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Dustin Putman

Dustin's Blu-ray Review
The Colony  (2013)
Reviewed by Dustin Putman

The Film
2 Stars
(Release Date: October 15, 2013) - In the not-so-distant future, constant winter has led to a new ice age and killed off most of the world's population. The survivors now hole up in underground facilities where they harvest seeds for food and try to carry on with life as best they can. Desperate to avoid a flu endemic, leader Briggs (Laurence Fishburne) has put a plan into motion where the infected are given a choice: either they leave the colony and journey into the bitter, snow-covered wasteland of Earth, or they get a gunshot to the head. Either way, they're goners. With Mason's (Bill Paxton) mental state beginning to collapse as he puts his own brutal rules into effect, the people of Colony 7 have another reason to worry when they are discovered and tracked down by a clan of ruthless cannibals who have wiped out the nearby Colony 5.

Directed by Jeff Renfroe, "The Colony" gets high production values and a chilly sense of scope out of a tight $16-million budget. In the making-of featurette on the Blu-ray disc, it is revealed that, in addition to shooting at the decommissioned NORAD base in Ontario, Canada, a fair amount was filmed in front of green screen—not surprising, but still impressive since one can never really tell while watching the movie. As for the picture itself, it is a pretty standard post-apocalyptic thriller, economical but unsure of what it wants to be. Is it a viral outbreak movie? A creature feature? A study in human fallibility? It ends up being all of this, but in a half-hearted manner that does not satisfactorily explore its premise. Kevin Zegers (2013's "The Mortal Instruments: City of Bones") is charismatic in the restrictive lead role of Sam, while Bill Paxton (2012's "Haywire") and Laurence Fishburne (2013's "Man of Steel") give respectable weight to archetypal parts as Mason and Briggs.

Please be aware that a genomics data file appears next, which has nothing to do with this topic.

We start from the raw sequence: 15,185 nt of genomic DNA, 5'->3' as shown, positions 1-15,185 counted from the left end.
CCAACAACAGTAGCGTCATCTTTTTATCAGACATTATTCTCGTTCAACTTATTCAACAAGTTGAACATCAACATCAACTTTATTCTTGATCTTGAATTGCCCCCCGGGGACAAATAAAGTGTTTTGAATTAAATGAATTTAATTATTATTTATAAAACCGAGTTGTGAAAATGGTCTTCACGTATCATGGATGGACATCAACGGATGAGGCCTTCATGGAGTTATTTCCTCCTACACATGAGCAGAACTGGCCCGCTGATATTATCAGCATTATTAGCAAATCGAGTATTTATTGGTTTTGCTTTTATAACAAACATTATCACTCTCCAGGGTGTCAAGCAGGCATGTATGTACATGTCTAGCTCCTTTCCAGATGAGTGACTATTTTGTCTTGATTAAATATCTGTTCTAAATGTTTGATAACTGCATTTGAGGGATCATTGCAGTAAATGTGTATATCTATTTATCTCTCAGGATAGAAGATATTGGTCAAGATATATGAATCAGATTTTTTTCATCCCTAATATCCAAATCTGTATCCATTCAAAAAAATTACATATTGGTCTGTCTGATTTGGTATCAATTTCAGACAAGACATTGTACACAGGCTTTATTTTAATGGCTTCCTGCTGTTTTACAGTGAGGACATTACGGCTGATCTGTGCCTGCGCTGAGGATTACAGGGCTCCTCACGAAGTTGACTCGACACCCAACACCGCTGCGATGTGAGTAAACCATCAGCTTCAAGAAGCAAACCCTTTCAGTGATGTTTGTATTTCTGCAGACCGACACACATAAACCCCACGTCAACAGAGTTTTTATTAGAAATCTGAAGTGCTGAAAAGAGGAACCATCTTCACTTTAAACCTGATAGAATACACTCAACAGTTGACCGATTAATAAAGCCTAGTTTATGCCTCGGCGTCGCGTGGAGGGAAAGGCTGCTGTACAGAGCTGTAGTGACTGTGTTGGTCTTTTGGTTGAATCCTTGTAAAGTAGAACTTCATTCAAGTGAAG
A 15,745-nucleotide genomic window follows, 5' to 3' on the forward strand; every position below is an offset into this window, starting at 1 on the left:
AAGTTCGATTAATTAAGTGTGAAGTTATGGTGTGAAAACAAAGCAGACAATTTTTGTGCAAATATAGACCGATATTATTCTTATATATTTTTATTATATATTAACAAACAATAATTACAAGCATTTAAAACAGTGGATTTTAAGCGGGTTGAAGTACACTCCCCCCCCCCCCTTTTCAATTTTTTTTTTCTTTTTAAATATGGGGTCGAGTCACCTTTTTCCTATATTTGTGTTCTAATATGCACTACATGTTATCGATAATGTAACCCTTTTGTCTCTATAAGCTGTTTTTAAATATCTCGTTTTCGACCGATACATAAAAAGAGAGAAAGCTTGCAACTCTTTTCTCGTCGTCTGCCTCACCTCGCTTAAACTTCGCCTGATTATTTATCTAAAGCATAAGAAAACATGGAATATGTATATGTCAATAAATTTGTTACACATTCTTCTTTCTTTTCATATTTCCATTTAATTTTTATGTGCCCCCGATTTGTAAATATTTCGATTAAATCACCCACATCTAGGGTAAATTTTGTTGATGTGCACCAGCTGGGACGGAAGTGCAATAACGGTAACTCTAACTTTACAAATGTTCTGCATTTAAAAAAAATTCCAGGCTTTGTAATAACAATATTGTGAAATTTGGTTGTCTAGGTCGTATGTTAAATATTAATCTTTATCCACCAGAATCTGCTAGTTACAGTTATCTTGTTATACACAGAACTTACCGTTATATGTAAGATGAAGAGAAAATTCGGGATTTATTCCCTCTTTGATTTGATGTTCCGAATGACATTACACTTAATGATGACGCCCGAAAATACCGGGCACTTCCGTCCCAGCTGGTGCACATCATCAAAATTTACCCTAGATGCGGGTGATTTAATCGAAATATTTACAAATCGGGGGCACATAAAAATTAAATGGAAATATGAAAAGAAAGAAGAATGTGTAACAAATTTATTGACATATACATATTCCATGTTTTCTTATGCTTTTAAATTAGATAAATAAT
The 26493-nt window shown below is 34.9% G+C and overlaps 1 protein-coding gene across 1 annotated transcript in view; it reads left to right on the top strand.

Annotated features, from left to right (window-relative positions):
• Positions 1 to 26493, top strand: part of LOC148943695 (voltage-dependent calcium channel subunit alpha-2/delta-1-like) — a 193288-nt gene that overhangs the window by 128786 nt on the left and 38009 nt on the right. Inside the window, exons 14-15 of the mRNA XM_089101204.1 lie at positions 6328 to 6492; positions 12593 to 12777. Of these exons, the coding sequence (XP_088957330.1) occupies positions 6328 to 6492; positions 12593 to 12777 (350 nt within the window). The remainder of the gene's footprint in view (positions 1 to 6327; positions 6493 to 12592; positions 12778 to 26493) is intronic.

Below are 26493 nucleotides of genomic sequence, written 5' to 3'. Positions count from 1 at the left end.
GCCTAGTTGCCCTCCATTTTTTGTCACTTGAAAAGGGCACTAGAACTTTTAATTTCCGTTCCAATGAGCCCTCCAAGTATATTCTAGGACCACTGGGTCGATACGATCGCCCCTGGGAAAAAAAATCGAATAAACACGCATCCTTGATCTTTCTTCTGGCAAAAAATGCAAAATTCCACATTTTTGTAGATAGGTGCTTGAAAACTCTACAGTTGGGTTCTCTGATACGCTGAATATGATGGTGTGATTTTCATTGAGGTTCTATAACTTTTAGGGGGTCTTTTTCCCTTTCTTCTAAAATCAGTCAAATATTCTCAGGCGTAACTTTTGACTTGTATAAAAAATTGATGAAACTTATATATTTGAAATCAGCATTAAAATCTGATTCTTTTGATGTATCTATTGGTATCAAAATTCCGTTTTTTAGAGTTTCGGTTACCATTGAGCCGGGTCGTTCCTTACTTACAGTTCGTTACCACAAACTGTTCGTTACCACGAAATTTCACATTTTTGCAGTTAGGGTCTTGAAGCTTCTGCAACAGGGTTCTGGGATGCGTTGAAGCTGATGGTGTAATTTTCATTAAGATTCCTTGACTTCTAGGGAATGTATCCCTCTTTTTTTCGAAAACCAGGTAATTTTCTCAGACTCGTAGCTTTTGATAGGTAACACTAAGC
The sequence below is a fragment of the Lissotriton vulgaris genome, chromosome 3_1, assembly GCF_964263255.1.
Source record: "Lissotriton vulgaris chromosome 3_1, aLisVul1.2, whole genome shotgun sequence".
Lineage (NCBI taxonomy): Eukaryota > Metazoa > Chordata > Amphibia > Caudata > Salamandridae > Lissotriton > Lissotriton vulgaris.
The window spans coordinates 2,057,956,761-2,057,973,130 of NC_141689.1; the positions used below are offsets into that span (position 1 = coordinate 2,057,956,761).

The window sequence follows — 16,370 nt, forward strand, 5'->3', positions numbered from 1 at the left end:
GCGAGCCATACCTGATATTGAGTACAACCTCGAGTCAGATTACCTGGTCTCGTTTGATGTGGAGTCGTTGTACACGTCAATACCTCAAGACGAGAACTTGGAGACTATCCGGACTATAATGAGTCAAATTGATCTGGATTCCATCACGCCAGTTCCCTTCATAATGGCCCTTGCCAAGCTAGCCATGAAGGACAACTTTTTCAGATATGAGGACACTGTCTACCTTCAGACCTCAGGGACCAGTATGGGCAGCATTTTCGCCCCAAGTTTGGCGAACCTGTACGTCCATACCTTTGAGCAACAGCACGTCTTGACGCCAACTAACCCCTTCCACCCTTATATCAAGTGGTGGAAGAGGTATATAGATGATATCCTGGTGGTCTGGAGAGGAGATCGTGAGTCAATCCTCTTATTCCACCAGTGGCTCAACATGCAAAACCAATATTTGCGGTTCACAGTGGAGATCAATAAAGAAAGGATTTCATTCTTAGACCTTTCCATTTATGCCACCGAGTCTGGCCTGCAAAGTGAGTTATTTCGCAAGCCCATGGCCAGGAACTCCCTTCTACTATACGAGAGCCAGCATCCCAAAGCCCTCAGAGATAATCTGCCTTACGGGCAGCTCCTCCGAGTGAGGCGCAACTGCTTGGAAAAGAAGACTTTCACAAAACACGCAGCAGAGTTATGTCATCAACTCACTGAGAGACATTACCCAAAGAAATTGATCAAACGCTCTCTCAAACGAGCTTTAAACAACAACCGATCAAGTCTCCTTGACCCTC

Blu-ray Picture/Sound

One thing that cannot be denied is how great "The Colony" looks in its lush, persuasively detailed 1080p transfer. Shot digitally, and it shows (there is no detectable filmic grain anywhere to be found), the picture nonetheless feels appropriately textural and with only intermittent signs of the post-production overhaul that went into the film's frequent visual effects. There is some slight banding that occurs whenever light intrudes upon dank surroundings, and the occasional darkness isn't as inky and refined as one wishes it would be, but these are the only debits in an otherwise top-shelf transfer. The DTS-HD 5.1 Master Audio gets its juices flowing as the action set-pieces ramp up in the second half, but is less effective in the quieter, more sedate moments. Overall, though, it sounds great. Few complaints here.

Blu-ray Features
"The Colony" Behind-the-Scenes Featurette with Cast & Crew Interviews (9:50, HD)

Bottom Line
Diehard fans of dystopian science-fiction might take to "The Colony," but few others will. It's a competently made film, but misses out on becoming anything more than disposable entertainment by never properly focusing itself and developing its themes. Suspenseful in spots, but not scary or terribly involving, "The Colony" is a take-it-or-leave-it kind of release made more palatable by its slick visual sheen and attractive high-definition treatment. For this, the movie might be worth a rental on a relaxing Saturday night, but not much more than that.

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© 2013 by Dustin Putman
Dustin Putman